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Sri Lanka and the fate of 13th Amendment

Colombo/New Delhi, May 21 (): The fate of 13th Amendment introduced by Sri Lanka following the Indo-Sri Lankan Accord of July 1987 seems uncertain now with many voices clamouring for its abolishing and few other parties set not to support the move.

Nevertheless, the implementation of the amendment has been a controversial one, even after Sri Lanka crushed the Tamil tiger rebels and won the civil war in 2009.

The Amendment that was

Under the 13th Amendment,the government of Sri Lanka agreed to delegate some authority to the provinces whose councils are directly elected for a five-year term with full statute making power. The elected leader serves as province’s Chief Minister with a board of ministers while the provincial governor is appointed by the president.

The Hindu reported in end-2012 that Sri Lanka is having a serious rethink on the India-mediated concept of autonomy for provinces in the country and President Mahinda Rajapakse opined that  “a change in the prevailing Provincial Council system is necessary to make devolution more meaningful” to people.

Present scenario

Media reports were doing rounds that Sri Lanka was deliberating to remove land and police powers from the provinces prior to the council elections in the northern province which stand as a gauge for the international community to assess the sincerity and the purpose of the Sri Lankan government. The elections to the Northern Province – the only one without an elected council are scheduled to be held in September this year.

Sri Lanka’s Technology and Atomic Energy Minister, Champika Ranawaka, had told Tamil Guardian that holding Northern Provincial Council election in the North would be an insult to Sri Lanka’s dead soldiers.  

Voices ‘against’ the Amendment

Sri Lanka Defence Secretary, Gotabhaya Rajapaksa, called for the abolishment of the 13th Amendment aiming  to trim the powers of the Provincial Councils.

Earlier, in October 2012, Weerawamsa appealed to Mahinda Rajapakse  that a referendum be held to dissolve the provincial council system, stating that the system was introduced without the public consent through the Indo-Lanka Accord of 1987.

Minister Patali Champika Ranawaka, at a public seminar organized by the Jathika Hela Urumaya (JHU), has said his party would present a private member motion to abolish the 13th Amendment and the Provincial Council system.

JHU’s deputy leader, Udaya Gammanpila, said that the party plans to nullify  it, adding that it should be abolished and that the ”13th Amendment is harmful to the government and, therefore, it should be abolished which would bring an end to a series of problems.”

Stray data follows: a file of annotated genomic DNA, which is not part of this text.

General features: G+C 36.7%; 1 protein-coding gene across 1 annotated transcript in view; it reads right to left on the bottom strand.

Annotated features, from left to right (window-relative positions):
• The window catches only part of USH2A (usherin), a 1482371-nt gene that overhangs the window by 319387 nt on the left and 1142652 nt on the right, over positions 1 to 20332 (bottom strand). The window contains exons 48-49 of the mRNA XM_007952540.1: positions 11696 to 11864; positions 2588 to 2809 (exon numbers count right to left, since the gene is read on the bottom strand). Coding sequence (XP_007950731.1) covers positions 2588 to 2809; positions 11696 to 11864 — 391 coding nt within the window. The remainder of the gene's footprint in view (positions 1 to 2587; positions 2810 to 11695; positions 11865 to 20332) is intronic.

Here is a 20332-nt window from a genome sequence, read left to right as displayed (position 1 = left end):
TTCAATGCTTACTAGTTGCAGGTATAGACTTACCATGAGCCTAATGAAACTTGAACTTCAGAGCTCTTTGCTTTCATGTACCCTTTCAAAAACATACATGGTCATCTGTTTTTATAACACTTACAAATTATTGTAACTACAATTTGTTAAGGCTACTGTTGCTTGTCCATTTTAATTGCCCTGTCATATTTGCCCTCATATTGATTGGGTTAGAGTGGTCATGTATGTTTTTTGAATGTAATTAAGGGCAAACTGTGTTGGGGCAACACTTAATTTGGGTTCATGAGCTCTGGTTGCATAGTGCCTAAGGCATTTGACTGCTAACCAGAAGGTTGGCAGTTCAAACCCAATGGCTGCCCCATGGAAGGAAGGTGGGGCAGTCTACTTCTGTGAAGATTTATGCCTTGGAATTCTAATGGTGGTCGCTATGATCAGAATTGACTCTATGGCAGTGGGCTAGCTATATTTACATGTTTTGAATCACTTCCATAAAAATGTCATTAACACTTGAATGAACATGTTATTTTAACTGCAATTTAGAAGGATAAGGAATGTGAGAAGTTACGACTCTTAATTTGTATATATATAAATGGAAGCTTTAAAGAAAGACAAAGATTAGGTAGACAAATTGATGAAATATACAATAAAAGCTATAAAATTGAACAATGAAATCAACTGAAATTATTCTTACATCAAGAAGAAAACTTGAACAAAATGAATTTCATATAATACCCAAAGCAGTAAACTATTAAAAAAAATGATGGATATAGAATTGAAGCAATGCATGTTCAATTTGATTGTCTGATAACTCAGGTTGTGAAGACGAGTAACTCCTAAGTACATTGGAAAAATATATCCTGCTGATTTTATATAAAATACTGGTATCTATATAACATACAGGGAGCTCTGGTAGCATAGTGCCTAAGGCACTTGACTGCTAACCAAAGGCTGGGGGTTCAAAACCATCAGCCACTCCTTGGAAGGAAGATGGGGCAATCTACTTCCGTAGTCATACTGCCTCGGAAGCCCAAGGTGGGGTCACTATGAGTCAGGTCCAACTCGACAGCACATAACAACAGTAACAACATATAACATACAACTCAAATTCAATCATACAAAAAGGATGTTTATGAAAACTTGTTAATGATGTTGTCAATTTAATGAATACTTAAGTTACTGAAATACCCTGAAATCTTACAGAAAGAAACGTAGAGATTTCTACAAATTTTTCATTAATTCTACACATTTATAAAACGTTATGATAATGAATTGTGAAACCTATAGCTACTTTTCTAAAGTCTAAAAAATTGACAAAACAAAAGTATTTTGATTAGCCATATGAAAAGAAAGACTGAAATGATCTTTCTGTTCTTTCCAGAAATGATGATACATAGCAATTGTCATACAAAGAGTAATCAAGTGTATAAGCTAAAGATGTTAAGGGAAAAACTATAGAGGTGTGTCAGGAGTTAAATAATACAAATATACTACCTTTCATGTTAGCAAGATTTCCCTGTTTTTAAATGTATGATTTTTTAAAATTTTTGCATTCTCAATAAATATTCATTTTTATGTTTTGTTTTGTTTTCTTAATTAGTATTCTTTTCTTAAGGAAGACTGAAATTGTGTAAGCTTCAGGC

JHU National Organizer, Nishantha Sri Warnasinghe, told a  private member motion would be finalized and the JHU would canvass for the support of other political parties to the Bill. 

Votes ‘for’ the amendment

Senior Minister and General Secretary of the Communist Party, D.E.W. Gunasekara said that the Left parties in the ruling coalition have taken a collective decision not to support an amendment that looks to weaken the 13th Amendment to the Constitution.

Minister Gunasekara said the collective of Left parties have taken a joint decision to preserve the 13th Amendment.

Sri Lanka stand

An alliance of traditional Left parties including the Communist Party, Lanka Sama Samaja Party, Socialist Left Party and Desha Vimukthi Janatha Party,  parts of the ruling United People’s Freedom Alliance (UPFA) hold 12 seats in the current Parliament.

At present, the government holds 161 seats in Parliament. However, the government cannot attain the two-thirds majority required to pass a constitutional amendment, without the 12 votes of the Left parties and the support of the Sri Lanka Muslim Congress (SLMC) and the Eelam People’s Democratic Party (EPDP). Both the SLMC and the EPDP have opposed the campaign to abolish the 13th Amendment. 

India outlook 

Indian External Affairs Minister, Salman Khurshid, talked to his Sri Lankan counterpart G.L. Peiris last week to reiterate that Sri Lanka would not take any action that would weaken the 13th Amendment. Khurshid reminded Prof. Peiris that President Mahinda Rajapaksa himself had given regular commitments to Indian Prime Minister Manmohan Singh to build on the 13th Amendment in order to arrive at a political solution to the ethnic conflict.

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